Let me interrupt to discuss the general question of Deep Roots for Recent Problems. Every political viewpoint has its favorite Deep Roots theories and scoffs at the other sides Deep Roots. For example, liberals denounce the idea that the 1977 CRA had anything to do with the housing crash 30 years later, while simultaneously proclaiming that the 1978 Proposition 13 is the main cause of California's current budget problems. The difficulties that minority firemen in New Haven in the 21st Century have understanding the intricacies of water pressure stem from slavery, Jim Crow, and discrimination up through the early 1970s. So, let's take a look at, say, the failure of the three ratings agencies in this decade to properly alert investors to the riskiness of complex mortgage-backed securities. The roots go back to 1970s when the rating agencies switched from getting paid by buyers of bonds to getting paid by issuers of bonds. Along with the government making the Big 3 ratings agencies into a de facto cartel in 1975, that wrecked the incentives for honest behavior. And yet, the ratings firms didn't completely whore themselves out for decades. Why? Because that would be wrong. The problem is that years of virtuous behavior resisting bad incentives just make the blow-up when the players finally embrace the Dark Side all that much worse because others built in expectations of continued goodness. Eventually, greedier owners, such as Warren Buffett
, who bought 20% of Moody's, inclined the firms to prostitute themselves more. The firms could get away with it for a number of years because they had spent a long time not prostituting themselves, so the bad incentive structure didn't seem as relevant. Still, note that they screwed up worst of all in mortgage-backed securities. That was for a variety of reasons, such as less experience in a down market and, importantly, the general government and social pressure in favor of DiversityLending and anti-HateFact awareness campaigns. As Henry Canaday has pointed out, it's not a coincidence that the financial system blew a gasket at exactly
the place where the most political and cultural pressure was exerted: mortgages for minority and lower income households.
Risky mortgage lending, particularly loans with very low down payments, contributed directly to the rise of a housing bubble. Had this risky lending been contained within the low-income segment of the market targeted by politicians advocating more ”innovation” in ”affordable lending,” the damage to the wider economy might have been minimal. ... Although the erosion of mortgage underwriting standards began in Washington with initiatives like the CRA as a way to reduce ”barriers to homeownership,” this trend inevitably spread to the wider mortgage market. One observer noted:
Bank regulators, who were in charge of enforcing CRA standards, could hardly disapprove of similar loans made to better qualified borrowers. This is exactly what occurred.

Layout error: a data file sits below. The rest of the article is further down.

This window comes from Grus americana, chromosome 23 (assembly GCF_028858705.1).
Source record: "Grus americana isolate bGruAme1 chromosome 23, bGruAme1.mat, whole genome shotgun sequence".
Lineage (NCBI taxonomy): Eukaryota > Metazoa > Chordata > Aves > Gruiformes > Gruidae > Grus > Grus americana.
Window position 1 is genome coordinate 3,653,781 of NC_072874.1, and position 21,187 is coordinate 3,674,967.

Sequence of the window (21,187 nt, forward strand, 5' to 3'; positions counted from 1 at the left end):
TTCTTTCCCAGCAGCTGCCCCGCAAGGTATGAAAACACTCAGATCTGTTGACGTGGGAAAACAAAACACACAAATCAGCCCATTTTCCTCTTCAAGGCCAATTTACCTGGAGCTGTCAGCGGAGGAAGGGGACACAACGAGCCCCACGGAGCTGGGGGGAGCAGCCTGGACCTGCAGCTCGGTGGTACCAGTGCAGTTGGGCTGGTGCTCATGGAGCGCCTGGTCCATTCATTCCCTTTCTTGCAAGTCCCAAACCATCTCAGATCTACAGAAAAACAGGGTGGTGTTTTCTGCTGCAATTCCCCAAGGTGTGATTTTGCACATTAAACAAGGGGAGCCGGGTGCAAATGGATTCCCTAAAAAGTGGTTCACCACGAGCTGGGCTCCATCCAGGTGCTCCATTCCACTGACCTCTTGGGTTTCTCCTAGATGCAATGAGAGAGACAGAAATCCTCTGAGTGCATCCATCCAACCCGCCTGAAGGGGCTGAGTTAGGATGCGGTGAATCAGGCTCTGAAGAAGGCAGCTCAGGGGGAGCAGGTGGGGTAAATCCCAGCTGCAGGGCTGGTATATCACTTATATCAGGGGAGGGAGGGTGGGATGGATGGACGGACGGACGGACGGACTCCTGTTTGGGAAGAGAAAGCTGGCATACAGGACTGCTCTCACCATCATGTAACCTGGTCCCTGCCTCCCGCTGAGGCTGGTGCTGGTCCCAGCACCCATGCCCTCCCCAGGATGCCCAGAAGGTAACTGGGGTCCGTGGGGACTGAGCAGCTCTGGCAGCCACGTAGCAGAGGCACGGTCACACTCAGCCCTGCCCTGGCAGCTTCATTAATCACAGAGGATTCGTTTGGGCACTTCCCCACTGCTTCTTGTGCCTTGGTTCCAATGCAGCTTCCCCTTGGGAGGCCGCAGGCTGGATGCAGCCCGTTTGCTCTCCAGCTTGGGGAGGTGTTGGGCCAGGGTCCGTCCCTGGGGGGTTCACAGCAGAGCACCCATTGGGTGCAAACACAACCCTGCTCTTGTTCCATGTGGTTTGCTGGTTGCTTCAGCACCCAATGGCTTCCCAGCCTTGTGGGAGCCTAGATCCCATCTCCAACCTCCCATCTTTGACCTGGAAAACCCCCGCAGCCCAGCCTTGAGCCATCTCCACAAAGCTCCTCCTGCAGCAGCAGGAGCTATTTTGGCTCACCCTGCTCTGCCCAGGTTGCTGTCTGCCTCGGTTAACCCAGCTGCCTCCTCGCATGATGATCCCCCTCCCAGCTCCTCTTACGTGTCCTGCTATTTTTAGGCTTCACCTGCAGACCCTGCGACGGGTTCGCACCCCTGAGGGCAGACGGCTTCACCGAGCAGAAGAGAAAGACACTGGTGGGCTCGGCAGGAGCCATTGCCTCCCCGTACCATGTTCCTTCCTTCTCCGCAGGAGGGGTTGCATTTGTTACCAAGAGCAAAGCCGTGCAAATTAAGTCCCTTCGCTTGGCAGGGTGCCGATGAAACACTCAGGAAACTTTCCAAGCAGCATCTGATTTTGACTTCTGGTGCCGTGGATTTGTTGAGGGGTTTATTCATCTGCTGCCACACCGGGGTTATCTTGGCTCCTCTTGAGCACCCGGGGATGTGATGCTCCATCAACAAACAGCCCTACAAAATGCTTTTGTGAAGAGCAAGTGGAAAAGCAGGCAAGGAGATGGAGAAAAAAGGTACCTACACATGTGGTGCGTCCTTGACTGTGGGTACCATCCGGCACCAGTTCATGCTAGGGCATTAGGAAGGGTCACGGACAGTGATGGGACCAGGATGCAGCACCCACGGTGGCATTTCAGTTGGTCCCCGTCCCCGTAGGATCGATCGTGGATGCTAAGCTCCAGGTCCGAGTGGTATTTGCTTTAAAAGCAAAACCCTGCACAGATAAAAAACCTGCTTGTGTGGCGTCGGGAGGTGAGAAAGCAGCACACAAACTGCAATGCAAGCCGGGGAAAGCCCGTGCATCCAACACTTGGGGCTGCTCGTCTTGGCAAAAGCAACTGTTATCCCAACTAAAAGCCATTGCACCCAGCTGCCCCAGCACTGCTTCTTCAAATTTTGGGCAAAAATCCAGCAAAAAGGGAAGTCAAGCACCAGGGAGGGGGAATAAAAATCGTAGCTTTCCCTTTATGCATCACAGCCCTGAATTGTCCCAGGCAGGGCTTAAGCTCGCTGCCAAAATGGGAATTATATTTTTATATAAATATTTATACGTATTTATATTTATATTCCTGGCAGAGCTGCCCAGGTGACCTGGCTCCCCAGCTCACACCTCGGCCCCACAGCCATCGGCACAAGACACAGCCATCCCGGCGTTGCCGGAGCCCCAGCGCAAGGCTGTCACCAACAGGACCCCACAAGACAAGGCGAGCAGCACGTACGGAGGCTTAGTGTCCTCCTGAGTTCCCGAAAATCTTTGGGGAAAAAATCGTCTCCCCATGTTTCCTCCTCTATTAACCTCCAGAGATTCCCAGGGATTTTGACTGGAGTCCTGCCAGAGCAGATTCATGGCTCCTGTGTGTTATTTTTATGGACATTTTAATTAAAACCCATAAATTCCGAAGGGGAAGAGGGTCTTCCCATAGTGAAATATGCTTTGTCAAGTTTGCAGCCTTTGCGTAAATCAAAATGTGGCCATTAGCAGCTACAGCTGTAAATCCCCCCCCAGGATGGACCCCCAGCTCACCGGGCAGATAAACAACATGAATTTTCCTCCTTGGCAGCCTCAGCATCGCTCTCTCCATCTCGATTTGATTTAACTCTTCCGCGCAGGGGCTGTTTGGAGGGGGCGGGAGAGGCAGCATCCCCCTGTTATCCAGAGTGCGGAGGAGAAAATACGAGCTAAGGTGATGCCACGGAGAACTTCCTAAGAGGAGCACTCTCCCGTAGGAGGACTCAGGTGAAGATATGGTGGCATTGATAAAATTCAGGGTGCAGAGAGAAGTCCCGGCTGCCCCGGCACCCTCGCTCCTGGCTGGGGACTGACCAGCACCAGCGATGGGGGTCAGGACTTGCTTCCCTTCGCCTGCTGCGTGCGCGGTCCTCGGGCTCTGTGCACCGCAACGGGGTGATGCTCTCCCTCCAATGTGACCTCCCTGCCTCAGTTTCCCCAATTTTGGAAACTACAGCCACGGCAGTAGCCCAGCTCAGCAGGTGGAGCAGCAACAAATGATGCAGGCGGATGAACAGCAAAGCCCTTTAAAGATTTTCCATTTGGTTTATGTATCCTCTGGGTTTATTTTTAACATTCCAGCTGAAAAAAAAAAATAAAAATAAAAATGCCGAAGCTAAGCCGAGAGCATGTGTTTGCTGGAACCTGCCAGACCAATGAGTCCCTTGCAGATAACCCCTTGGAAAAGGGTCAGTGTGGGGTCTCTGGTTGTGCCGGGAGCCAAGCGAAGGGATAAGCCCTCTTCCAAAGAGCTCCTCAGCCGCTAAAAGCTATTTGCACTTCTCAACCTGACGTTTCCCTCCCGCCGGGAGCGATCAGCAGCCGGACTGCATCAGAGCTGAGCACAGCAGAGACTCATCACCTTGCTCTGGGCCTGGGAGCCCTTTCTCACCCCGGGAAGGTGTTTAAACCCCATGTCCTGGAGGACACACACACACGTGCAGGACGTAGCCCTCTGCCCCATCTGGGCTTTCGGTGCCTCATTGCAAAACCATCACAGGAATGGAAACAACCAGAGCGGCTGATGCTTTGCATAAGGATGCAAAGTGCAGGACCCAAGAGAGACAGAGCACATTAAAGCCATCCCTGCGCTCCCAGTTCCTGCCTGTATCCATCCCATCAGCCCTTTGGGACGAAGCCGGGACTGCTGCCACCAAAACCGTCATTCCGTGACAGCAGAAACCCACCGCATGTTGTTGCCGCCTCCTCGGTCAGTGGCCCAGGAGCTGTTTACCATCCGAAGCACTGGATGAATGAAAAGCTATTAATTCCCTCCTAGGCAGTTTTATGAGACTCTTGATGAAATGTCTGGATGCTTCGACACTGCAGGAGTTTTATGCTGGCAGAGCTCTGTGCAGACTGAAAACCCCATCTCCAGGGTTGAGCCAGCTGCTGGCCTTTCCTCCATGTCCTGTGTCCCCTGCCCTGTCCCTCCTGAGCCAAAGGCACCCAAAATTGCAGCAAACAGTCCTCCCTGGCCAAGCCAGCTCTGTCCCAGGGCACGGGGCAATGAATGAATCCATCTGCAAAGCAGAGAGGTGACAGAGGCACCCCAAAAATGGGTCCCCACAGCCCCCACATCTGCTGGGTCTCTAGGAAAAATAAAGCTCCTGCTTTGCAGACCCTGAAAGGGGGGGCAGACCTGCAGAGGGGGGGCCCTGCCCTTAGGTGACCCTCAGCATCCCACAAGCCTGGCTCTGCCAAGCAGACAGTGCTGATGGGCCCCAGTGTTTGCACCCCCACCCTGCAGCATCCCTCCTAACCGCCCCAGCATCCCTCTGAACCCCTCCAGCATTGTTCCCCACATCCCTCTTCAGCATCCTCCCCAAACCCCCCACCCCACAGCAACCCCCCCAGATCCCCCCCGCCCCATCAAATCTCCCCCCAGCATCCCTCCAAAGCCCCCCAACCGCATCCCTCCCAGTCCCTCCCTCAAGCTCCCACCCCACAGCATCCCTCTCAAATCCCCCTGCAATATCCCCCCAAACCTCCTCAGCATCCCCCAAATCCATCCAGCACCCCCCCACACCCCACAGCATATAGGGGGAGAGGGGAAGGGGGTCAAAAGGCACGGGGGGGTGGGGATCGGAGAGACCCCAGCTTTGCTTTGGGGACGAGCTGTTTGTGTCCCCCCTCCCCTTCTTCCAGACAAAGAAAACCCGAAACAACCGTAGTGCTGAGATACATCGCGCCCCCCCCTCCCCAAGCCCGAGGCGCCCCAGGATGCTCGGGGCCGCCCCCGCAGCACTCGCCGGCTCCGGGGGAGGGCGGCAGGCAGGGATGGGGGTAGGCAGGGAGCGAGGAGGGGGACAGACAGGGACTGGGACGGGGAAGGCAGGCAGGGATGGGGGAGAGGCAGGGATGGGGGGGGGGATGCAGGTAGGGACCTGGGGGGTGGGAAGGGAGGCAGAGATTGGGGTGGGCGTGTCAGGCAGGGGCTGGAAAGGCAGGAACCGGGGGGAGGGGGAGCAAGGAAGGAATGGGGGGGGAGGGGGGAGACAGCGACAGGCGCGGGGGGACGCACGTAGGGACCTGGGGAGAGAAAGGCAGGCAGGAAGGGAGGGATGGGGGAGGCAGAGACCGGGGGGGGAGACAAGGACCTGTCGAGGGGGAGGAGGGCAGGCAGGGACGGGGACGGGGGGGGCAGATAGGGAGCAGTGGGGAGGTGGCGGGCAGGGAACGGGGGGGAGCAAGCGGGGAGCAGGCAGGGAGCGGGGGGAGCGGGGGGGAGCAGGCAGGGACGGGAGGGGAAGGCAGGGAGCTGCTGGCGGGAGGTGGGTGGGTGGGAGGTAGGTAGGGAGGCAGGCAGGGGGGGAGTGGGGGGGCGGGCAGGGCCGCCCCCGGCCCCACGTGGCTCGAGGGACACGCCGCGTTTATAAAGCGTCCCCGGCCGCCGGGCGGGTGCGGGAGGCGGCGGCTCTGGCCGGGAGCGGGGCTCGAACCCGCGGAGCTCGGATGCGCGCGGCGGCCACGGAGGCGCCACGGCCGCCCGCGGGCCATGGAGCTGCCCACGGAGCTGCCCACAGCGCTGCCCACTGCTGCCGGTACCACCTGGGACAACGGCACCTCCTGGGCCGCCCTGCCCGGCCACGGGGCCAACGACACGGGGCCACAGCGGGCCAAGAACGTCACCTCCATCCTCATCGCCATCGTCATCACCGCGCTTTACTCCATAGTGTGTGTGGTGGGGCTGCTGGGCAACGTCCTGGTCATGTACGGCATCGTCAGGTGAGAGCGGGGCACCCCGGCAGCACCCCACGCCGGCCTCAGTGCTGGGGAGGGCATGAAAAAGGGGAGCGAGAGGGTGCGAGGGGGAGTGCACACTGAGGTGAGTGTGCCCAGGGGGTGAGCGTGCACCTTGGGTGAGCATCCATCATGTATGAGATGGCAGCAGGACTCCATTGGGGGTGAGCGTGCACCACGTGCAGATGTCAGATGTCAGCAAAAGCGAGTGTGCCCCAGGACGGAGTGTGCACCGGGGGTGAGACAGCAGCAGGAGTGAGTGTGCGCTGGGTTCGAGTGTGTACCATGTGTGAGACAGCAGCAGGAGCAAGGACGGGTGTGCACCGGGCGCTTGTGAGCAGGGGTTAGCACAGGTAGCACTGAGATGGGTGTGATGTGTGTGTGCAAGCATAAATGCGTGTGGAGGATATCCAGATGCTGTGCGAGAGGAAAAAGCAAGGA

Borrowers — regardless of income level — took advantage of the erosion of underwriting standards that started with government affordable housing policy. As one study observed,”[o]ver the past decade, most, if not all, the products offered to subprime borrowers have also been offered to prime borrowers.” For example, Alt-A and adjustable-rate mortgages became incredibly popular with borrowers — who were generally not low-income — engaging in housing speculation. ... Once government-sponsored efforts to decrease down payments spread to the wider market, home prices became increasingly untethered from any kind of demand limited by borrowers’ ability to pay. Government actions distorted the housing market, yet advocates of affordable housing policies, such as Congressman Barney Frank (D-MA), have asserted that those who criticize these policies seek to place blame for the financial crisis solely on borrowers of modest means. This misses the mark entirely. In fact, responsibility for the erosion of mortgage lending standards, which began with government affordable housing policy, rests squarely on the policy makers who advocated these ill-conceived policies in the first place. Borrowers quite naturally responded to the incentives they were given, irrespective of their socioeconomic status, and risky lending spread to the wider mortgage market.
Well, I think financial buccaneers like Angelo Mozilo, Roland Arnall, and Kerry Killinger who pocketed hundreds of millions from lending to deadbeats deserve some share of the blame, too. But that's just my personal opinion. The report goes on to discuss "Special Interests: The Rise of the 'Affordable' Housing Coalition:"
Fannie Mae and Freddie Mac would ultimately announce over $5 trillion in affordable housing initiatives. Many of these loans came increasingly from large non-bank mortgage lenders like Countrywide Financial Corporation, the country’s largest mortgage lender and a major innovator in pushing subprime loans. These non-bank lenders rose to fill the void in mortgage lending left in the wake of the savings and loan crisis, and they grew rapidly in response to government policies that encouraged lower lending standards. A symbiotic relationship developed between these non-bank lenders and the GSEs. For example, Fannie Mae under CEO Jim Johnson reached a ”strategic agreement” with Countrywide CEO Angelo Mozilo, under which ”Countrywide agreed to deliver a large portion of Fannie’s annual loan volume in exchange for special financing terms." In fact, Countrywide regularly accounted for 10 to 30 percent of all the loans purchased by Fannie Mae in a given year. In the words of Mozilo: ”If Fannie and Freddie catch a cold, I catch the f***** flu."
Unlike here, the GOP report doesn't use asterisks.